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homestead happenings: wanted and welcome

2013 October 30
by Rachel Turiel


Our little October towny.

We’re in the final stretch of fall here. It’s breathtaking and melancholy, per usual. I found myself belting out Total Eclipse of the Heart along with Bonnie Tyler in the car last night, all nostalgic and deeply moved, because that’s what fall does to you. The oaks are extinguished, and now the cottonwoods are all flamey yellow. Every time I see them I warn myself: This is it. After eight months of something new and beautiful every week, the big off switch of winter is coming.

Dan is home from hunting with a nice buck deer. It’s so good to have him back. He’s like this gravitational force pulling us all back to center, or at least to cleanliness and solid ethics. I found this note I wrote about Dan being gone, “we all get a little unstrung and undone,” which may or may not have referred to how after finding our cat’s kibbly puke in the solarium, I walked right past it, knowing the nighttime raccoons would clean it up soon enough.


Col skateboarding down cul-de-sac heaven.


Longboard lessons.

Right now, Rose is honoring the spirit of Lou Reed, singing “the colored girls go doo doo doo doo da doo,” while appraising her dancing reflection in the window. Col is asking, “would it be okay if I started a very small fire in the yard?” So, you know, just the usual. Col, who bravely slept alone the eight nights Dan was gone (because Rose was in my room), told Rose he was ready for her to come back and sleep in their room, which is the closest they get to saying I really like you.

oct13Col’s new hobo lantern: pinyon sap melted onto cotton fabric: burns and burns and burns… (Thanks Grady James for the inspiration).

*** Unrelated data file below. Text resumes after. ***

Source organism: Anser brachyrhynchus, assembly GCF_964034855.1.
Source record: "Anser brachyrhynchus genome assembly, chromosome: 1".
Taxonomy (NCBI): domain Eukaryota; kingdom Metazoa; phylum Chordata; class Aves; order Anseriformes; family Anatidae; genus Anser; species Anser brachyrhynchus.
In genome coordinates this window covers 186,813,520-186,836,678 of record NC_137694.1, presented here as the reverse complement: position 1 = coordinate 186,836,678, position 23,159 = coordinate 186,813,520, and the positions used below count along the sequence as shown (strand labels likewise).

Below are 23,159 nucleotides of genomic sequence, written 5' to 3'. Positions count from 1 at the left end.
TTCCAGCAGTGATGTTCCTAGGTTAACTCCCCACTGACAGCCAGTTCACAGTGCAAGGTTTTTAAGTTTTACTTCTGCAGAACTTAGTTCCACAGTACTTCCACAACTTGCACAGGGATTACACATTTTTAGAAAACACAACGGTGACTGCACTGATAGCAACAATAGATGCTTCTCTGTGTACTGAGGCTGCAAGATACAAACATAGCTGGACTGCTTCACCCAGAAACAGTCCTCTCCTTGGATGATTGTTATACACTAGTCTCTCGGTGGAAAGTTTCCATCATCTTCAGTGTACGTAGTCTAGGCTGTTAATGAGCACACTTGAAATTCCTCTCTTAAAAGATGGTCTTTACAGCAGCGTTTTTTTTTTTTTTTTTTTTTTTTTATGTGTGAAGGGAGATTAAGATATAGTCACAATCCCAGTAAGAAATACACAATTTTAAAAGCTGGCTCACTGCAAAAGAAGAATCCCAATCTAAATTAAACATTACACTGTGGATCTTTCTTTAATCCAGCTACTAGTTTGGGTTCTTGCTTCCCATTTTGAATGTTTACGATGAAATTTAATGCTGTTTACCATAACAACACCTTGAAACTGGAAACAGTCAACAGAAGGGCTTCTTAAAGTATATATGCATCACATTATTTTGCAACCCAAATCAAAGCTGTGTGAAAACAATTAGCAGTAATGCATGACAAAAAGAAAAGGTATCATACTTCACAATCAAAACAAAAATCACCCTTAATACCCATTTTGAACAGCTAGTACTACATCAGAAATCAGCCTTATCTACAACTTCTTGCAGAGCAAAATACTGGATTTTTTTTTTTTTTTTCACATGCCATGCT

This morning when the two kids tumbled into my bed, I told them how special it was to be a loved child. How lucky to be able to run down the hallway and flop into our bed with no prior appointment, no money exchanged, to tuck themselves into the envelopes of our bodies. To know that at any time of day they are wanted and welcomed. They laughed, because what other reality is there? and then asked for breakfast.

On the homestead:
:: The butchering was smooth, and I know I say it every year, but it’s true in a truer way this year: the kids were certifiably helpful. Each kid got a chunk of meat, knife and a spot at the big cutting board. They butchered exactly like their personalities. Rose was tidy and precise, Col was experimental and kinesthetic. You know how I love this work, the intimacy of it, the celebration of it, the way it makes me feel deeply wealthy.
Notice here that I’m not even watching them. That’s what I mean by certifiably helpful.
I love this picture of Dan telling hunting stories and Col, rapt. Also, this is a deer hind leg. It’s down to the “raggely” ends, as Rose says. After reading An Everlasting Meal, a gorgeous and practical book about cooking and eating (thank you for your recommendations!), in which Tamar Adler suggests buying meat bones for economy, taste and versatility, we saved the deer bones, all with bits of clinging meat, fat and tendon. (Somehow I was under the impression that the bones and connective tissue were “gamey:” wrong!) I simmered a shoulder (cut into 2 pieces) for 24 hours with dried mushrooms, a few celery stalks, a heap of salt, and then pulled the insanely tender meat off the bones, extracted the marrow, and added both back to the stock. Next, I added onions, garlic, pumpkin and cabbage and simmered for another few hours. I am a little reborn: bone-broth evangelical.